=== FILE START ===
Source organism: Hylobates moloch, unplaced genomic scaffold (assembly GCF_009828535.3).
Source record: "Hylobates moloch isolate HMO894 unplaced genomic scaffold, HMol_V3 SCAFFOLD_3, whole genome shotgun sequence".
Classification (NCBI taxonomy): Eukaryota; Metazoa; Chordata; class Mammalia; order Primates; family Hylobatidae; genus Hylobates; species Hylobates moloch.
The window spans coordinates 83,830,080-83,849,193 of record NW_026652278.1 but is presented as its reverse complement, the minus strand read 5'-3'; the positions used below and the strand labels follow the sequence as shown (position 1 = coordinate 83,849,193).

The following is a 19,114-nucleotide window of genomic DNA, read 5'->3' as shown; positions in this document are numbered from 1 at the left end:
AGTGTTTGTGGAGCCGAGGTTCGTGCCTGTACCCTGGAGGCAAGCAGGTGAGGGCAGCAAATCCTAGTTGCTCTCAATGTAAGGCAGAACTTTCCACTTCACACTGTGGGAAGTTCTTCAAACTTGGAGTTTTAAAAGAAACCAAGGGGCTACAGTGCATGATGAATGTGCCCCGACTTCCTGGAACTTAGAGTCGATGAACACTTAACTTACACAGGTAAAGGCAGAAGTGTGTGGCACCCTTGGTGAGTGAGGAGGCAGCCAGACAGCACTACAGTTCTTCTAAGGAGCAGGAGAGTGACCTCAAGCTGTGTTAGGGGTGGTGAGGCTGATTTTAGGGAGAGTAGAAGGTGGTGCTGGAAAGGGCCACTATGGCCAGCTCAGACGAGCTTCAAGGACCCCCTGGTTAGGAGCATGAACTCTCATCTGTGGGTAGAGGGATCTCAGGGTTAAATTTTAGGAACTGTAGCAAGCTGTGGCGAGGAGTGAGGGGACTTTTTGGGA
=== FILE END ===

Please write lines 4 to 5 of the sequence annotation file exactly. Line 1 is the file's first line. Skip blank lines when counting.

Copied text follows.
The window spans coordinates 83,830,080-83,849,193 of record NW_026652278.1 but is presented as its reverse complement, the minus strand read 5'-3'; the positions used below and the strand labels follow the sequence as shown (position 1 = coordinate 83,849,193).

The following is a 19,114-nucleotide window of genomic DNA, read 5'->3' as shown; positions in this document are numbered from 1 at the left end: